The Case of a Reluctant CEO or Flabby Communications Practices?
Successfully communicating executive leadership should not simply be a one-off agenda item! So, I ask, when CEO leadership is being second guessed, is a Twitter strategy enough by itself?
Recently the Sunday New York Times business section brought back its long-running and prestigious “The Corner Office” feature interview series, where top corporate organizational leaders are seen and heard. For the CEO of a hot, rising company, it’s a marvelous place to be profiled but it’s so very selective, that not everyone gets in.
In communications, doing it right means delivering your messages to key, diverse audiences with frequency and repetition. This rule goes for any genre of business organization: corporations, non-profits, professional service, and even labor.
I was recently told that the president of a century-old organization is getting intense pressure from key stakeholders about not meeting his ‘brand ambassador’ duties. A CEO must wear multiple hats, and, in this case, the growing chorus of complainers feel their leader is not vocal enough in promoting their long-established and successful brand.
From the communications perspective, I see why there is unrest. Their current PR specialists are satisfied with simply Tweeting and Re-Tweeting, but little beyond that. Their main communications tools appear to have been left vacant, while other players in their market have stepped forward to become more prominent, resulting in a loss of market relevance.
I can also empathize with the leader, because not everyone enjoys the bright lights of the media. Over the years I’ve been told by CEO’s uncomfortable with the attention to, “keep me out of the media,” or “I don’t look or sound good on TV and radio.”
For such clients, our teams have always worked diligently, but with a different playbook as an adjunct voice for leadership. In the unfortunate case of this company, is the is president actually the one being let down by his own team?
There are many tracks reputational brand leaders must always pursue to bolster the C-Suite’s message. Consider an enhanced presence on editorial pages or prominent industry thought leader trade publications, setting your corporate leadership up for communications success. A CEO can’t do it all themselves. They need support, as trustworthy and goal oriented as they are.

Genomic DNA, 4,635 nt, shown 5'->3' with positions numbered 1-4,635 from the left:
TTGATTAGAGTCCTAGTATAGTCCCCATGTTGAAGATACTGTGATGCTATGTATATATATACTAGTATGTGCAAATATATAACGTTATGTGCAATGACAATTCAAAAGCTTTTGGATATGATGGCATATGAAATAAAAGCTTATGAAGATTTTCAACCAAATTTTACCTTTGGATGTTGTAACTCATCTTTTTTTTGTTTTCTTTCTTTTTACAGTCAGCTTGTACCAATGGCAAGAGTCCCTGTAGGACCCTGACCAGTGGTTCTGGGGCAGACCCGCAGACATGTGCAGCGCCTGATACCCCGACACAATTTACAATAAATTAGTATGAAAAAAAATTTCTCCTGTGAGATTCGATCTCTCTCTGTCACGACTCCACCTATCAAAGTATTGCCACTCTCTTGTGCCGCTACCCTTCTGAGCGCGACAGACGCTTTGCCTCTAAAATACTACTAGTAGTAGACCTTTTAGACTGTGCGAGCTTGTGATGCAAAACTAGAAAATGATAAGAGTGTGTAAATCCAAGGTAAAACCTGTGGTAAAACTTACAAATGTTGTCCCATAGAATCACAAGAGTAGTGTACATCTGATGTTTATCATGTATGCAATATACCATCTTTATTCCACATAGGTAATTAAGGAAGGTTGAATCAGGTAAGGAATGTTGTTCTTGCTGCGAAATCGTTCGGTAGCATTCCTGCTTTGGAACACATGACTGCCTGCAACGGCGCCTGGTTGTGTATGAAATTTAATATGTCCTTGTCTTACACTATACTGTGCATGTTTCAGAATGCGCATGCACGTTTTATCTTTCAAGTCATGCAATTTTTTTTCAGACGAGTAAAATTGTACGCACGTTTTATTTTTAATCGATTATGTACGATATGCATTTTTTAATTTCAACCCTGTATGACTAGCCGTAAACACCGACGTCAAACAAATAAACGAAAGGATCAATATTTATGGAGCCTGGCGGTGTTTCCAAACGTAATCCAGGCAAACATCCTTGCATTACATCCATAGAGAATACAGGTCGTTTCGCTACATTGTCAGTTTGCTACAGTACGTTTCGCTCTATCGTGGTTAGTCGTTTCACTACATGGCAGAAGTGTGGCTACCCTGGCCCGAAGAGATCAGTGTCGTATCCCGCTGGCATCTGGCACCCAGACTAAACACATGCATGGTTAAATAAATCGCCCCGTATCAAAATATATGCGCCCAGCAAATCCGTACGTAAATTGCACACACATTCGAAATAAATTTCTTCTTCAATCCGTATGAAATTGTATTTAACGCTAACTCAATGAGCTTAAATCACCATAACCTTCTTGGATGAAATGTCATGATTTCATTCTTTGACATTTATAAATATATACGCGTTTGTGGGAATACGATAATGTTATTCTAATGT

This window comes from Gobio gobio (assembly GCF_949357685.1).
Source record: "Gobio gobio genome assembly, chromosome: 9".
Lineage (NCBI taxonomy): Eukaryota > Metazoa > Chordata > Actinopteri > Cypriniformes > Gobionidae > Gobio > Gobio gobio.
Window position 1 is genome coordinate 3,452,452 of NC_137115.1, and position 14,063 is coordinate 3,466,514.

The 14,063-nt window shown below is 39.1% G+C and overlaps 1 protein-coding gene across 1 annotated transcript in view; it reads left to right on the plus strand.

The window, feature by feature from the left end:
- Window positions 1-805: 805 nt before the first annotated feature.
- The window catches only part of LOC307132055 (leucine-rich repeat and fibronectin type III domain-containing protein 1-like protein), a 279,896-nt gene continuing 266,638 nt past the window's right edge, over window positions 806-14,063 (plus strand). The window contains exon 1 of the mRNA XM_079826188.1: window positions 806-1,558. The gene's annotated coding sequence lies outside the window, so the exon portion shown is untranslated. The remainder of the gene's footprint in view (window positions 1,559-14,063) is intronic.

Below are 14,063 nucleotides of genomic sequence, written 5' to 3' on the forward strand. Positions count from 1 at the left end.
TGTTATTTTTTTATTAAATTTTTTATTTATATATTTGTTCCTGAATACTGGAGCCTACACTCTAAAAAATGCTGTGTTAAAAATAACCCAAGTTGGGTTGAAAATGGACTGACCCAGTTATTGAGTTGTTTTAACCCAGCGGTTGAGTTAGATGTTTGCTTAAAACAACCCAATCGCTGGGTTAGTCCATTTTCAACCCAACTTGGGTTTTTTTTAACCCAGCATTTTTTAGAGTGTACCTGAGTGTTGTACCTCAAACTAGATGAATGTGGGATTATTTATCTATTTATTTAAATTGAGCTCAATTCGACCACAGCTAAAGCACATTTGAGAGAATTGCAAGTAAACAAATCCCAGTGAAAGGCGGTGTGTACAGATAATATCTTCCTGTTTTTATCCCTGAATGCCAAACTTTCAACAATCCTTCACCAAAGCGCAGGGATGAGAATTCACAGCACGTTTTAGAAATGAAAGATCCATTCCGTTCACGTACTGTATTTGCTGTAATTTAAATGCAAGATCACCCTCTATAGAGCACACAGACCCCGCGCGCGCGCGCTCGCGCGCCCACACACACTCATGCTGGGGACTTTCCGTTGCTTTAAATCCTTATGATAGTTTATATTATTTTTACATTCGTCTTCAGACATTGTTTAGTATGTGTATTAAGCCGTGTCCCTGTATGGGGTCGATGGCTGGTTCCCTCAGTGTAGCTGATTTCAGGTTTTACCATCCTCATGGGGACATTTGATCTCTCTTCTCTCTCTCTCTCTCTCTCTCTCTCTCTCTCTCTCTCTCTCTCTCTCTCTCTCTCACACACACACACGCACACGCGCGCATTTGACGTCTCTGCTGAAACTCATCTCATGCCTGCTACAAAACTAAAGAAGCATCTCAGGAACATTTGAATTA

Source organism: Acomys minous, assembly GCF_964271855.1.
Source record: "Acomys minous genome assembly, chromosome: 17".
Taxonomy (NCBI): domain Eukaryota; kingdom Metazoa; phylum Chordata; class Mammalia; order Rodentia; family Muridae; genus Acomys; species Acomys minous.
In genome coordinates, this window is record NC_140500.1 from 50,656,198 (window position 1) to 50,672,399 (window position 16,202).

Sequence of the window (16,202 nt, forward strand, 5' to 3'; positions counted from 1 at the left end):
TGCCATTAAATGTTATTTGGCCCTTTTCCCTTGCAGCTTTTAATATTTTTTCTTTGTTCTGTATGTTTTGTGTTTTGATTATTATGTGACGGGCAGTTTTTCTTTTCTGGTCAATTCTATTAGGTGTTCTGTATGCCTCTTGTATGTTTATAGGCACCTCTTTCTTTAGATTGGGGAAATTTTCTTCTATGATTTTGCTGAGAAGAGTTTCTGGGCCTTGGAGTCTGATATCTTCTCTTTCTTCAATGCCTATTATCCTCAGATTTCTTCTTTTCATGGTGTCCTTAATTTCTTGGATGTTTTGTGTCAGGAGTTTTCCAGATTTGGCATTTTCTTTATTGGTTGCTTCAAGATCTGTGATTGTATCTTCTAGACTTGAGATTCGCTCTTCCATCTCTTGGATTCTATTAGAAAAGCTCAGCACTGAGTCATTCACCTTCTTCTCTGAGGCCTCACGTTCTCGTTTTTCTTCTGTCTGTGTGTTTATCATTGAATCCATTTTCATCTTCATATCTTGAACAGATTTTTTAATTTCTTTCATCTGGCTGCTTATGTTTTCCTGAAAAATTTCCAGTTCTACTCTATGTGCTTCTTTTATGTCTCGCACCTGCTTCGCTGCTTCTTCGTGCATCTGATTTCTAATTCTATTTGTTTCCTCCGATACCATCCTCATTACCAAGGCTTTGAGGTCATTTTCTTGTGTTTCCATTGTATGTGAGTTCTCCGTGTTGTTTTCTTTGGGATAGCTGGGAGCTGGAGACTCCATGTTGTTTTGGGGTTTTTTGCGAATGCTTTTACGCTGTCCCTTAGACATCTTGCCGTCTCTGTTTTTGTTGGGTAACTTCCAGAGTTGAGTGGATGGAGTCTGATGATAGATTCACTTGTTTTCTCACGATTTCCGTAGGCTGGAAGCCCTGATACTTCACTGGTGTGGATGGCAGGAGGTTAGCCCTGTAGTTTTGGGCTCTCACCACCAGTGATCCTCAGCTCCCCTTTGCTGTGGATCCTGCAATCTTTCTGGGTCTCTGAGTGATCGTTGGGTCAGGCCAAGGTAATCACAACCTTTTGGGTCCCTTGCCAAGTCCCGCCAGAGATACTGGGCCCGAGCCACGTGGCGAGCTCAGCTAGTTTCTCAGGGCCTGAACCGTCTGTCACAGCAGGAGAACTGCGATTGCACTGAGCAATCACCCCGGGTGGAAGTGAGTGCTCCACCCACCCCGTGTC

It may seem elementary but start with deploying the pressing topics in the news or your industry or where your company has a position of authority. In just the last week our team had three major editorial page home runs for three different corporate thought leaders.
For a billion-dollar real estate concern we addressed community health, nutrition and food deserts. The group is invested in adding supermarkets where they are lacking. The academic-styled bylined piece was featured on the Newark Star Ledger editorial page. As for my earlier reference to Tweeting alone, in just 24-hours this gained commentary from 185 regional thought leaders, further promoting our client’s presence and adding importantly to the dialogue.
Few understand that in the Big Apple, when a large corporation signs a retail lease, the city tacks-on additional property taxes to the commercial landlord, oddly linked back to the retail corporation’s total revenue and earnings. Another of our clients who recognizes this as economically unsound and unjust for retailers and landlords alike, speaks out this week in a Crain’s New York Business bylined opinion article.
When Congress changed the tax laws in 2017, it sought to incentivize business to invest more for the long term in economically lagging communities. Recognizing a market opportunity with one of the nation’s largest chambers of commerce magazines, we advanced an insightful bylined piece by a client who is a legal and business development advocate on the law’s benefits, for an investor audience representing 52,100 businesses, 1.5 million jobs and $12.9 billion in annual spending.
So, when I hear excuses as to why an organization or its leader’s reputation are lagging, it makes me wonder, given all the many tasks that a CEO or practice leader is responsible for, is poor corporate messaging performance really about a reluctant CEO or perhaps the byproduct of flabby communications practices?
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